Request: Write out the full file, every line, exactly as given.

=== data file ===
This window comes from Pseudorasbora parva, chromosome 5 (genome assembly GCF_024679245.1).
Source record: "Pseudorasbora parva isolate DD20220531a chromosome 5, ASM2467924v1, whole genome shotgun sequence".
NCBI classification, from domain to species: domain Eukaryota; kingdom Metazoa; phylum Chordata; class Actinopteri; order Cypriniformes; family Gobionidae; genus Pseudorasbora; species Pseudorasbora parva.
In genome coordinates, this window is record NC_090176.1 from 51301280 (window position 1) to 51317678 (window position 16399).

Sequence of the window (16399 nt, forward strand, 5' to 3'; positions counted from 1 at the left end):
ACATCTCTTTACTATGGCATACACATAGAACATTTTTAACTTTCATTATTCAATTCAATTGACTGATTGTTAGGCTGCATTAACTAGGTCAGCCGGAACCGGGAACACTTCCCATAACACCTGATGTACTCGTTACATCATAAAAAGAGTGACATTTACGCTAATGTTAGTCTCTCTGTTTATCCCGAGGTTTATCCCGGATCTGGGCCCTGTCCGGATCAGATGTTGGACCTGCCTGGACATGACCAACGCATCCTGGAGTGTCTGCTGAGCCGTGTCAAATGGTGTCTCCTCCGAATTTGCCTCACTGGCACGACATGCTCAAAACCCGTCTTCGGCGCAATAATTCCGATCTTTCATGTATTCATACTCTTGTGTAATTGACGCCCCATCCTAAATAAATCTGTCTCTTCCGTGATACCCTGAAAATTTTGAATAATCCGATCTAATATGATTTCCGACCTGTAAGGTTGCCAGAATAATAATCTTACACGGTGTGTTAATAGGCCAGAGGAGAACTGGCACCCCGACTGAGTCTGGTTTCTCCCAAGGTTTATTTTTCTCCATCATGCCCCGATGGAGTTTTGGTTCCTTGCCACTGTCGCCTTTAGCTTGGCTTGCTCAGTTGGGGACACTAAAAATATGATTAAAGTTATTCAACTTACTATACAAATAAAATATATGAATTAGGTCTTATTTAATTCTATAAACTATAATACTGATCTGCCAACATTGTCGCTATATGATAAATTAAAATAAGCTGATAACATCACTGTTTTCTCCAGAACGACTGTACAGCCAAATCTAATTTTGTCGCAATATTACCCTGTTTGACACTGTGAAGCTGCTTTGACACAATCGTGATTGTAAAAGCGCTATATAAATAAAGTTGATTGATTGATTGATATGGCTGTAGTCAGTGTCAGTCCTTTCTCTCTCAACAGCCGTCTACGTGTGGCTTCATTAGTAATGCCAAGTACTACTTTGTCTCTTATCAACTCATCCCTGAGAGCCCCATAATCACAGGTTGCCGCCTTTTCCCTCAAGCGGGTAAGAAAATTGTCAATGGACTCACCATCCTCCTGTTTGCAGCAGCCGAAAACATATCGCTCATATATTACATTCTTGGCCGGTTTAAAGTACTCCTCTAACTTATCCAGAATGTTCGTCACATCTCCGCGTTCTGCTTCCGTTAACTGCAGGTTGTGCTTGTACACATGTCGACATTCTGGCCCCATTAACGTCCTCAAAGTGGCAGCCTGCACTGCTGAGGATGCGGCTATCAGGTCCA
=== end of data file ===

This window comes from Pseudorasbora parva, chromosome 5 (genome assembly GCF_024679245.1).
Source record: "Pseudorasbora parva isolate DD20220531a chromosome 5, ASM2467924v1, whole genome shotgun sequence".
NCBI classification, from domain to species: domain Eukaryota; kingdom Metazoa; phylum Chordata; class Actinopteri; order Cypriniformes; family Gobionidae; genus Pseudorasbora; species Pseudorasbora parva.
In genome coordinates, this window is record NC_090176.1 from 51301280 (window position 1) to 51317678 (window position 16399).

Sequence of the window (16399 nt, forward strand, 5' to 3'; positions counted from 1 at the left end):
ACATCTCTTTACTATGGCATACACATAGAACATTTTTAACTTTCATTATTCAATTCAATTGACTGATTGTTAGGCTGCATTAACTAGGTCAGCCGGAACCGGGAACACTTCCCATAACACCTGATGTACTCGTTACATCATAAAAAGAGTGACATTTACGCTAATGTTAGTCTCTCTGTTTATCCCGAGGTTTATCCCGGATCTGGGCCCTGTCCGGATCAGATGTTGGACCTGCCTGGACATGACCAACGCATCCTGGAGTGTCTGCTGAGCCGTGTCAAATGGTGTCTCCTCCGAATTTGCCTCACTGGCACGACATGCTCAAAACCCGTCTTCGGCGCAATAATTCCGATCTTTCATGTATTCATACTCTTGTGTAATTGACGCCCCATCCTAAATAAATCTGTCTCTTCCGTGATACCCTGAAAATTTTGAATAATCCGATCTAATATGATTTCCGACCTGTAAGGTTGCCAGAATAATAATCTTACACGGTGTGTTAATAGGCCAGAGGAGAACTGGCACCCCGACTGAGTCTGGTTTCTCCCAAGGTTTATTTTTCTCCATCATGCCCCGATGGAGTTTTGGTTCCTTGCCACTGTCGCCTTTAGCTTGGCTTGCTCAGTTGGGGACACTAAAAATATGATTAAAGTTATTCAACTTACTATACAAATAAAATATATGAATTAGGTCTTATTTAATTCTATAAACTATAATACTGATCTGCCAACATTGTCGCTATATGATAAATTAAAATAAGCTGATAACATCACTGTTTTCTCCAGAACGACTGTACAGCCAAATCTAATTTTGTCGCAATATTACCCTGTTTGACACTGTGAAGCTGCTTTGACACAATCGTGATTGTAAAAGCGCTATATAAATAAAGTTGATTGATTGATTGATATGGCTGTAGTCAGTGTCAGTCCTTTCTCTCTCAACAGCCGTCTACGTGTGGCTTCATTAGTAATGCCAAGTACTACTTTGTCTCTTATCAACTCATCCCTGAGAGCCCCATAATCACAGGTTGCCGCCTTTTCCCTCAAGCGGGTAAGAAAATTGTCAATGGACTCACCATCCTCCTGTTTGCAGCAGCCGAAAACATATCGCTCATATATTACATTCTTGGCCGGTTTAAAGTACTCCTCTAACTTATCCAGAATGTTCGTCACATCTCCGCGTTCTGCTTCCGTTAACTGCAGGTTGTGCTTGTACACATGTCGACATTCTGGCCCCATTAACGTCCTCAAAGTGGCAGCCTGCACTGCTGAGGATGCGGCTATCAGGTCCA